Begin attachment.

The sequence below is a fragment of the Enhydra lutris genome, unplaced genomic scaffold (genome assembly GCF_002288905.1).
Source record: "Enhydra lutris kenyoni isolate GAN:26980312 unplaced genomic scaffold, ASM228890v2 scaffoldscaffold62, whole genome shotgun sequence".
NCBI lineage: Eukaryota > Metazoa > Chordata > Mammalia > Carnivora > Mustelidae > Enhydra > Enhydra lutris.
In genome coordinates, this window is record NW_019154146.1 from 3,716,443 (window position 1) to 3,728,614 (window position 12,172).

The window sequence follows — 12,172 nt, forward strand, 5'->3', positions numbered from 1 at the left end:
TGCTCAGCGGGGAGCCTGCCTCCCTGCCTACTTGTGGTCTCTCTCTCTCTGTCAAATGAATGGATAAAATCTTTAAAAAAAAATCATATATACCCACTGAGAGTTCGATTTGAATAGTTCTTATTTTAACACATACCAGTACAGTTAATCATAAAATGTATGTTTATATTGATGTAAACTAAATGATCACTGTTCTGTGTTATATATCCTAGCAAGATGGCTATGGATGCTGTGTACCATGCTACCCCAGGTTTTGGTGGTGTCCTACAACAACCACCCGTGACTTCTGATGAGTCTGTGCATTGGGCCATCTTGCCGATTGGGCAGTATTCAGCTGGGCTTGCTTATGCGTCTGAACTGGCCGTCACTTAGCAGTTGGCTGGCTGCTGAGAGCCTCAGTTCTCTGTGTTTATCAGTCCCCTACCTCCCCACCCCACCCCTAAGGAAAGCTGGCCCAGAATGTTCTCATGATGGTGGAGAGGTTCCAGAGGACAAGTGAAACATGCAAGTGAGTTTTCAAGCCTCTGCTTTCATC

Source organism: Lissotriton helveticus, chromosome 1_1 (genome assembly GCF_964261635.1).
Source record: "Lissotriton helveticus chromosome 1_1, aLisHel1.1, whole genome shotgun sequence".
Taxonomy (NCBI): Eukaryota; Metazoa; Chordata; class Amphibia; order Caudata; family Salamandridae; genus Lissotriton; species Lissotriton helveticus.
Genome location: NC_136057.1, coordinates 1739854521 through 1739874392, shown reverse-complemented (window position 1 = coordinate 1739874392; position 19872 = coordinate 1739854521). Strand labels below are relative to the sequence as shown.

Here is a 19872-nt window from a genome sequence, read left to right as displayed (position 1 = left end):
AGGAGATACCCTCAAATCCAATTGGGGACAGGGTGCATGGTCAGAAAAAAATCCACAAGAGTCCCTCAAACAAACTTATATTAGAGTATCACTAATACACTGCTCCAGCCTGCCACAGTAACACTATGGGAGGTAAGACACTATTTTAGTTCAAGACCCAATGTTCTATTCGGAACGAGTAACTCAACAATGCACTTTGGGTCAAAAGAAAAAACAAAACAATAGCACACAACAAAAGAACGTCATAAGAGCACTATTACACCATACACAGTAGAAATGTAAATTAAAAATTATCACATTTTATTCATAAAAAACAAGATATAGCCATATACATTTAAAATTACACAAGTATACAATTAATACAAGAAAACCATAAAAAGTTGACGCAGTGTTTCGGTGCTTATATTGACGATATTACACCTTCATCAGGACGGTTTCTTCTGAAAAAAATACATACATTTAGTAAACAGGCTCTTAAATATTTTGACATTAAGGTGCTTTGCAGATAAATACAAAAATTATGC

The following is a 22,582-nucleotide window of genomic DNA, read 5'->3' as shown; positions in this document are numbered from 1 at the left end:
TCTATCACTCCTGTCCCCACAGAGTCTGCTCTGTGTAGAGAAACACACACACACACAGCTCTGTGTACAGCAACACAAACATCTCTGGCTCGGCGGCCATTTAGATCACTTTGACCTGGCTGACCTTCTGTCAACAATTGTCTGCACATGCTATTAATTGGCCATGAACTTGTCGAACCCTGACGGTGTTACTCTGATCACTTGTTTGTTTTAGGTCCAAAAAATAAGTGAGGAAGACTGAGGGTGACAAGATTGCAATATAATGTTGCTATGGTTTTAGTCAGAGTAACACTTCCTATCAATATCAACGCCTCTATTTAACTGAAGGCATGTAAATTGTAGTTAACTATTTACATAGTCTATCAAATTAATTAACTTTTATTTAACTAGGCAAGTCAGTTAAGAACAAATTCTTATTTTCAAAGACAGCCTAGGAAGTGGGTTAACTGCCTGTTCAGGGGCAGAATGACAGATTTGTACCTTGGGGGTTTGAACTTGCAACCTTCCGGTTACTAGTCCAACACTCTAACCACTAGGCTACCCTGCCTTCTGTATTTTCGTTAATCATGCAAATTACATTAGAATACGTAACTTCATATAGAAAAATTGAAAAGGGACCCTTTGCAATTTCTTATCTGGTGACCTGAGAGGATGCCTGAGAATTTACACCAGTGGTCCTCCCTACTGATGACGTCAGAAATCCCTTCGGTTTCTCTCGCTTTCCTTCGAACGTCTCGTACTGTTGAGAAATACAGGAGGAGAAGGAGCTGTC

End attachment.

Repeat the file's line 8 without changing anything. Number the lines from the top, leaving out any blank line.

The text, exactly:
Source record: "Lissotriton helveticus chromosome 1_1, aLisHel1.1, whole genome shotgun sequence".